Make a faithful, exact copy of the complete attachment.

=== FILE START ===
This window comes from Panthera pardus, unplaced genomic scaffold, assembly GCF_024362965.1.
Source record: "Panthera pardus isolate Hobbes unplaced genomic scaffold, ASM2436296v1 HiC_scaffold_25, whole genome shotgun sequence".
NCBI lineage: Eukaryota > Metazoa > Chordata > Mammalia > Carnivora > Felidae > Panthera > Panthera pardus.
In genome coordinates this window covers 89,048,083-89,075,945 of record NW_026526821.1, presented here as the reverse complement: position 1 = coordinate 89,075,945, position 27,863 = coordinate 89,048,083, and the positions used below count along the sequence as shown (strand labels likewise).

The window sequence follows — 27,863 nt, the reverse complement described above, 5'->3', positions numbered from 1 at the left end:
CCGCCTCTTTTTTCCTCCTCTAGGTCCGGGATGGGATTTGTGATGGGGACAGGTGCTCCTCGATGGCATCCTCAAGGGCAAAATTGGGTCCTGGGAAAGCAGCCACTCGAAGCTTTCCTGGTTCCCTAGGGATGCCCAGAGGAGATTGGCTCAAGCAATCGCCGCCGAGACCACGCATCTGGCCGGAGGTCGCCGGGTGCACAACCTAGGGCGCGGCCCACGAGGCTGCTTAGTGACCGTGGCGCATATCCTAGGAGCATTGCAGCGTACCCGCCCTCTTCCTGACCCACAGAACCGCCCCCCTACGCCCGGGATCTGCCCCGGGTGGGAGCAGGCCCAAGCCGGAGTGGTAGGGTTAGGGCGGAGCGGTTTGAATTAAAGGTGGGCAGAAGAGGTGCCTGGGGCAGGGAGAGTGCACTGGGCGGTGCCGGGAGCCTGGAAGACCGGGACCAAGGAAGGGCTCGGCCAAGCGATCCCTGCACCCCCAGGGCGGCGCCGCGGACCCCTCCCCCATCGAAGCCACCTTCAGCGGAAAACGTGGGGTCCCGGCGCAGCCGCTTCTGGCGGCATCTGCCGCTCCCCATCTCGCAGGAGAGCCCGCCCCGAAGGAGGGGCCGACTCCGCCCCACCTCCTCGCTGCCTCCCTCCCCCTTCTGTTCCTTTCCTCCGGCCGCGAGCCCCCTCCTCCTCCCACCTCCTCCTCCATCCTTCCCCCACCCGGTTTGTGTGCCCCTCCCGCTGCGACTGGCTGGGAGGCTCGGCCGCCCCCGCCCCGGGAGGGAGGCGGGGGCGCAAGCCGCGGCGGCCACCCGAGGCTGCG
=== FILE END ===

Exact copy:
This window comes from Panthera pardus, unplaced genomic scaffold, assembly GCF_024362965.1.
Source record: "Panthera pardus isolate Hobbes unplaced genomic scaffold, ASM2436296v1 HiC_scaffold_25, whole genome shotgun sequence".
NCBI lineage: Eukaryota > Metazoa > Chordata > Mammalia > Carnivora > Felidae > Panthera > Panthera pardus.
In genome coordinates this window covers 89,048,083-89,075,945 of record NW_026526821.1, presented here as the reverse complement: position 1 = coordinate 89,075,945, position 27,863 = coordinate 89,048,083, and the positions used below count along the sequence as shown (strand labels likewise).

The window sequence follows — 27,863 nt, the reverse complement described above, 5'->3', positions numbered from 1 at the left end:
CCGCCTCTTTTTTCCTCCTCTAGGTCCGGGATGGGATTTGTGATGGGGACAGGTGCTCCTCGATGGCATCCTCAAGGGCAAAATTGGGTCCTGGGAAAGCAGCCACTCGAAGCTTTCCTGGTTCCCTAGGGATGCCCAGAGGAGATTGGCTCAAGCAATCGCCGCCGAGACCACGCATCTGGCCGGAGGTCGCCGGGTGCACAACCTAGGGCGCGGCCCACGAGGCTGCTTAGTGACCGTGGCGCATATCCTAGGAGCATTGCAGCGTACCCGCCCTCTTCCTGACCCACAGAACCGCCCCCCTACGCCCGGGATCTGCCCCGGGTGGGAGCAGGCCCAAGCCGGAGTGGTAGGGTTAGGGCGGAGCGGTTTGAATTAAAGGTGGGCAGAAGAGGTGCCTGGGGCAGGGAGAGTGCACTGGGCGGTGCCGGGAGCCTGGAAGACCGGGACCAAGGAAGGGCTCGGCCAAGCGATCCCTGCACCCCCAGGGCGGCGCCGCGGACCCCTCCCCCATCGAAGCCACCTTCAGCGGAAAACGTGGGGTCCCGGCGCAGCCGCTTCTGGCGGCATCTGCCGCTCCCCATCTCGCAGGAGAGCCCGCCCCGAAGGAGGGGCCGACTCCGCCCCACCTCCTCGCTGCCTCCCTCCCCCTTCTGTTCCTTTCCTCCGGCCGCGAGCCCCCTCCTCCTCCCACCTCCTCCTCCATCCTTCCCCCACCCGGTTTGTGTGCCCCTCCCGCTGCGACTGGCTGGGAGGCTCGGCCGCCCCCGCCCCGGGAGGGAGGCGGGGGCGCAAGCCGCGGCGGCCACCCGAGGCTGCG